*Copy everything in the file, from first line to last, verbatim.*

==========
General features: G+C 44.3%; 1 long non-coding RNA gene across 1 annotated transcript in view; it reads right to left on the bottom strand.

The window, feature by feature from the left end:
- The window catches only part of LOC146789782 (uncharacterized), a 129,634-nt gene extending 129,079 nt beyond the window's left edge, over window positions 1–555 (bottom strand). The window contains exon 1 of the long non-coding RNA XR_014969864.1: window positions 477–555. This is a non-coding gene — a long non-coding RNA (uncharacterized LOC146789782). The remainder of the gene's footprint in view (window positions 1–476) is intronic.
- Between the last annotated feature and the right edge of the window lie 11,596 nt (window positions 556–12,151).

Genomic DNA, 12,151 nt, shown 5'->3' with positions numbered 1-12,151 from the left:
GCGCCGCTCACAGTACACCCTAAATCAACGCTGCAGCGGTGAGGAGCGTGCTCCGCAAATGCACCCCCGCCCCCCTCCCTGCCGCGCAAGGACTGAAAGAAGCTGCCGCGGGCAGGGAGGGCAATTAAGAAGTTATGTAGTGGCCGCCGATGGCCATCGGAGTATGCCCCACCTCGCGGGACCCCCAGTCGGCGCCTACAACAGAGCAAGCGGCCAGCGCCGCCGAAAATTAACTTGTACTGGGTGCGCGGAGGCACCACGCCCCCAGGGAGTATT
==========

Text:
General features: G+C 44.3%; 1 long non-coding RNA gene across 1 annotated transcript in view; it reads right to left on the bottom strand.

The window, feature by feature from the left end:
- The window catches only part of LOC146789782 (uncharacterized), a 129,634-nt gene extending 129,079 nt beyond the window's left edge, over window positions 1–555 (bottom strand). The window contains exon 1 of the long non-coding RNA XR_014969864.1: window positions 477–555. This is a non-coding gene — a long non-coding RNA (uncharacterized LOC146789782). The remainder of the gene's footprint in view (window positions 1–476) is intronic.
- Between the last annotated feature and the right edge of the window lie 11,596 nt (window positions 556–12,151).

Genomic DNA, 12,151 nt, shown 5'->3' with positions numbered 1-12,151 from the left:
GCGCCGCTCACAGTACACCCTAAATCAACGCTGCAGCGGTGAGGAGCGTGCTCCGCAAATGCACCCCCGCCCCCCTCCCTGCCGCGCAAGGACTGAAAGAAGCTGCCGCGGGCAGGGAGGGCAATTAAGAAGTTATGTAGTGGCCGCCGATGGCCATCGGAGTATGCCCCACCTCGCGGGACCCCCAGTCGGCGCCTACAACAGAGCAAGCGGCCAGCGCCGCCGAAAATTAACTTGTACTGGGTGCGCGGAGGCACCACGCCCCCAGGGAGTATT